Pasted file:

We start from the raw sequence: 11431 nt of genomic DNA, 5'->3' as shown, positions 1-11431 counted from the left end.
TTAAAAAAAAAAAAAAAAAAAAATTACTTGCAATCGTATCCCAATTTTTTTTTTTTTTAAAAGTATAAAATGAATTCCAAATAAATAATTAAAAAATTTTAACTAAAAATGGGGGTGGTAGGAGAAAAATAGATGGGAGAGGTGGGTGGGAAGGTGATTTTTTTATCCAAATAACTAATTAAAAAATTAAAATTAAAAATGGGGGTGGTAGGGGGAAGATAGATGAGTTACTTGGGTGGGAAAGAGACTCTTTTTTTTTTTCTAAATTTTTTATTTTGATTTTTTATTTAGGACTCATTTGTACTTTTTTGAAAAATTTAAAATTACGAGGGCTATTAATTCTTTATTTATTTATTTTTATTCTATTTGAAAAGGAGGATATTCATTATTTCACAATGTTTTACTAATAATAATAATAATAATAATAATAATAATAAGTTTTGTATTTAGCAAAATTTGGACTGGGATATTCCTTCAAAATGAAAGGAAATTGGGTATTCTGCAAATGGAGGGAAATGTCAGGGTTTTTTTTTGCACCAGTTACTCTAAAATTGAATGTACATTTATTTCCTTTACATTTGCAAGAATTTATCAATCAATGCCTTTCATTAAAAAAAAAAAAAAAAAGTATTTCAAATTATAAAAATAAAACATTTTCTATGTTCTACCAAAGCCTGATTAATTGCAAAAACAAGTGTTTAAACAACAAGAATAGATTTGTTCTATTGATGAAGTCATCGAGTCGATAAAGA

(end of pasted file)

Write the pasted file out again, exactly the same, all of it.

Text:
We start from the raw sequence: 11431 nt of genomic DNA, 5'->3' as shown, positions 1-11431 counted from the left end.
TTAAAAAAAAAAAAAAAAAAAAATTACTTGCAATCGTATCCCAATTTTTTTTTTTTTTAAAAGTATAAAATGAATTCCAAATAAATAATTAAAAAATTTTAACTAAAAATGGGGGTGGTAGGAGAAAAATAGATGGGAGAGGTGGGTGGGAAGGTGATTTTTTTATCCAAATAACTAATTAAAAAATTAAAATTAAAAATGGGGGTGGTAGGGGGAAGATAGATGAGTTACTTGGGTGGGAAAGAGACTCTTTTTTTTTTTCTAAATTTTTTATTTTGATTTTTTATTTAGGACTCATTTGTACTTTTTTGAAAAATTTAAAATTACGAGGGCTATTAATTCTTTATTTATTTATTTTTATTCTATTTGAAAAGGAGGATATTCATTATTTCACAATGTTTTACTAATAATAATAATAATAATAATAATAATAATAAGTTTTGTATTTAGCAAAATTTGGACTGGGATATTCCTTCAAAATGAAAGGAAATTGGGTATTCTGCAAATGGAGGGAAATGTCAGGGTTTTTTTTTGCACCAGTTACTCTAAAATTGAATGTACATTTATTTCCTTTACATTTGCAAGAATTTATCAATCAATGCCTTTCATTAAAAAAAAAAAAAAAAAGTATTTCAAATTATAAAAATAAAACATTTTCTATGTTCTACCAAAGCCTGATTAATTGCAAAAACAAGTGTTTAAACAACAAGAATAGATTTGTTCTATTGATGAAGTCATCGAGTCGATAAAGA